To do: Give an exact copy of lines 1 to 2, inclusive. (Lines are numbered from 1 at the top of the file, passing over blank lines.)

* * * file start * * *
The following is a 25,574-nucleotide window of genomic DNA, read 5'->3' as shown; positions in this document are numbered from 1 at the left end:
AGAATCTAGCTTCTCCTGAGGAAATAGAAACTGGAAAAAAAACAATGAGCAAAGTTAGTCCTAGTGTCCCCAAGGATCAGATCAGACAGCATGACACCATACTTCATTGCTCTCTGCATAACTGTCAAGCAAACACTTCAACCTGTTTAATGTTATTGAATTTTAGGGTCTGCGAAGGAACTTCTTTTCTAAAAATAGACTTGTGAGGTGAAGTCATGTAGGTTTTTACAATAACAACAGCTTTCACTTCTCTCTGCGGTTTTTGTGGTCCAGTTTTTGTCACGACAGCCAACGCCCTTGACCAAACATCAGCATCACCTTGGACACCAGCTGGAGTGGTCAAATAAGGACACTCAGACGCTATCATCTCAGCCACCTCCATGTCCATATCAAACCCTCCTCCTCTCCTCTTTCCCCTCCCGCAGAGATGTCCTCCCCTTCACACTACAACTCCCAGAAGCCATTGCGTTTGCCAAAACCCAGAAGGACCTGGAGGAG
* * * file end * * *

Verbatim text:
The following is a 25,574-nucleotide window of genomic DNA, read 5'->3' as shown; positions in this document are numbered from 1 at the left end:
AGAATCTAGCTTCTCCTGAGGAAATAGAAACTGGAAAAAAAACAATGAGCAAAGTTAGTCCTAGTGTCCCCAAGGATCAGATCAGACAGCATGACACCATACTTCATTGCTCTCTGCATAACTGTCAAGCAAACACTTCAACCTGTTTAATGTTATTGAATTTTAGGGTCTGCGAAGGAACTTCTTTTCTAAAAATAGACTTGTGAGGTGAAGTCATGTAGGTTTTTACAATAACAACAGCTTTCACTTCTCTCTGCGGTTTTTGTGGTCCAGTTTTTGTCACGACAGCCAACGCCCTTGACCAAACATCAGCATCACCTTGGACACCAGCTGGAGTGGTCAAATAAGGACACTCAGACGCTATCATCTCAGCCACCTCCATGTCCATATCAAACCCTCCTCCTCTCCTCTTTCCCCTCCCGCAGAGATGTCCTCCCCTTCACACTACAACTCCCAGAAGCCATTGCGTTTGCCAAAACCCAGAAGGACCTGGAGGAG